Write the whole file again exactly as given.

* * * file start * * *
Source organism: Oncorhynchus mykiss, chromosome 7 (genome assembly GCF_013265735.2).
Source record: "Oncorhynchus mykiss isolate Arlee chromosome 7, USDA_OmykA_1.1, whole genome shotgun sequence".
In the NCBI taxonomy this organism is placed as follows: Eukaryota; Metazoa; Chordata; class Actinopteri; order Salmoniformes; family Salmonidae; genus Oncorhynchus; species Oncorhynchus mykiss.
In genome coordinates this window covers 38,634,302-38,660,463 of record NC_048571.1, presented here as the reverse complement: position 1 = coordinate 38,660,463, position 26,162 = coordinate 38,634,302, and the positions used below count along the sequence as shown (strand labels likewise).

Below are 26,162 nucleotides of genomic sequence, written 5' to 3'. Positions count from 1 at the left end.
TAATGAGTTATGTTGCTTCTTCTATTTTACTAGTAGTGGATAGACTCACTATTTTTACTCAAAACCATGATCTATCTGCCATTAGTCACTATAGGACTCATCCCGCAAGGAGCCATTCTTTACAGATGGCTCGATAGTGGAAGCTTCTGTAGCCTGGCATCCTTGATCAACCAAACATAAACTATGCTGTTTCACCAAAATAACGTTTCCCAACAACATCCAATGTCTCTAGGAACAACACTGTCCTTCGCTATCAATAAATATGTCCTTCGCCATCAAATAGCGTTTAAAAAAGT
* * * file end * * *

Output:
Source organism: Oncorhynchus mykiss, chromosome 7 (genome assembly GCF_013265735.2).
Source record: "Oncorhynchus mykiss isolate Arlee chromosome 7, USDA_OmykA_1.1, whole genome shotgun sequence".
In the NCBI taxonomy this organism is placed as follows: Eukaryota; Metazoa; Chordata; class Actinopteri; order Salmoniformes; family Salmonidae; genus Oncorhynchus; species Oncorhynchus mykiss.
In genome coordinates this window covers 38,634,302-38,660,463 of record NC_048571.1, presented here as the reverse complement: position 1 = coordinate 38,660,463, position 26,162 = coordinate 38,634,302, and the positions used below count along the sequence as shown (strand labels likewise).

Below are 26,162 nucleotides of genomic sequence, written 5' to 3'. Positions count from 1 at the left end.
TAATGAGTTATGTTGCTTCTTCTATTTTACTAGTAGTGGATAGACTCACTATTTTTACTCAAAACCATGATCTATCTGCCATTAGTCACTATAGGACTCATCCCGCAAGGAGCCATTCTTTACAGATGGCTCGATAGTGGAAGCTTCTGTAGCCTGGCATCCTTGATCAACCAAACATAAACTATGCTGTTTCACCAAAATAACGTTTCCCAACAACATCCAATGTCTCTAGGAACAACACTGTCCTTCGCTATCAATAAATATGTCCTTCGCCATCAAATAGCGTTTAAAAAAGT